You can read more about IMG here.

Hope Ward Cancer Charity

We will be posting over the next week or so some patient stories and information about cancer care being provided to our Hope Ward (charity) patients.


The word “cancer” in Uganda brings thoughts of death, confusion, and stigma. People feel hopeless and impotent with nowhere to turn. The Hope Ward Cancer charity was founded in 2006 as a response to the great needs of underprivileged cancer sufferers in Uganda. Since the Hope Cancer charity launch, complex cancer care for the vulnerable has been delivered to hundreds of destitute children, orphans, widows and refugees who have received sponsored, lifesaving cancer treatment.

The cancer unit is led by a London trained, Ugandan based, Consultant Oncologist‐ Dr. Helena Nam ‐ and four internationally trained chemotherapy nurses.*

People treated from January‐November 2010

In the first half of the year, UGX54 million for Hope Ward patients was received and UGX110million was spent on essential treatments, including the cancer service. The shortfall has been met by IHK on a cross-subsidised model e.g. IHK provides facilities free of charge and meets salary costs for the nursing team, in addition to the purchase of some of the necessary treatments.

Approximately one third of the patients treated were children, many of whom would have lost their lives or suffered terribly, without treatment. Some of their stories will be posted on this Blog later. Many of our female patients have breast cancer. One third of the patients were suffering from Kaposis Sarcoma which is a cancer that is AIDS ‐ related.

* The specialist nurses have received chemotherapy training from India and UK – We are grateful to lead nurse trainers from Kent and Canterbury NHS who provide ongoing medical education (Wendy Hills and Jane Orwell).

Bomb survivor’s slow and bumpy road to recovery, four months later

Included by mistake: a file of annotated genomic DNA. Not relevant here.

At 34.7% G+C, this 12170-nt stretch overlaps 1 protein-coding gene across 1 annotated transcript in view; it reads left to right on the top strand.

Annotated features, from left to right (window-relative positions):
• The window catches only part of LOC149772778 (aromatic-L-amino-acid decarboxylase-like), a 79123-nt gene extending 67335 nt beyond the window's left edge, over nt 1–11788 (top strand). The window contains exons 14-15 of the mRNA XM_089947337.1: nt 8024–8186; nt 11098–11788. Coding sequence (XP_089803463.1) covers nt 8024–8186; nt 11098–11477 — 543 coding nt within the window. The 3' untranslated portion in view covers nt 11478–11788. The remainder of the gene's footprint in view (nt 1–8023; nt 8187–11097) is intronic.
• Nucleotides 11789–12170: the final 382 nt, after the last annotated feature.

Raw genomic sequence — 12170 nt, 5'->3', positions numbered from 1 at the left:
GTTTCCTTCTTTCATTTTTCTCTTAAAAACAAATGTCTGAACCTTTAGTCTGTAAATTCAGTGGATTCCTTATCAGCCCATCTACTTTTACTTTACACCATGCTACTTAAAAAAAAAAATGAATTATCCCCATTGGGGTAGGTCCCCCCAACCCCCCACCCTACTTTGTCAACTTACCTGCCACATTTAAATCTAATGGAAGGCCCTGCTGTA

Sadly, Francis died at the weekend, may he rest in peace. The item below was one of his last interviews.


Posted at:

Posted Thursday, November 11 2010 at 00:00

Francis Semwogerere after two months in hospital. INSET, Semwogerere on arrival at the hospital after the bomb blasts. PHOTO BY RACHEL KABEJJA

It is exactly four months since the twin bombs went off in Kampala. About 80 people were killed and others left with severe injuries among whom is Francis Semwogerere, an IT engineer with Hunger Free World. While many of the injured victims could have left hospital and are recovering from their homes, Semwogerere is almost just starting his medication. He had his major surgery on September 27, 2010 and has two more to go; one operation to remove the sharp metal from his spinal cord and the other to rectify the damaged lung.

According to Dr Patta Radhakrishina, a surgical gastroenologist flown in from Apollo Hospital India to perform the operation, this surgery was aimed at having control on Semwogerere wind and food pipes. These were damaged by the metal which cut through the neck to the spinal cord. The damage made his breathing difficult and the food and saliva, instead of going to the stomach, started flowing to the lungs hence damaging one of them.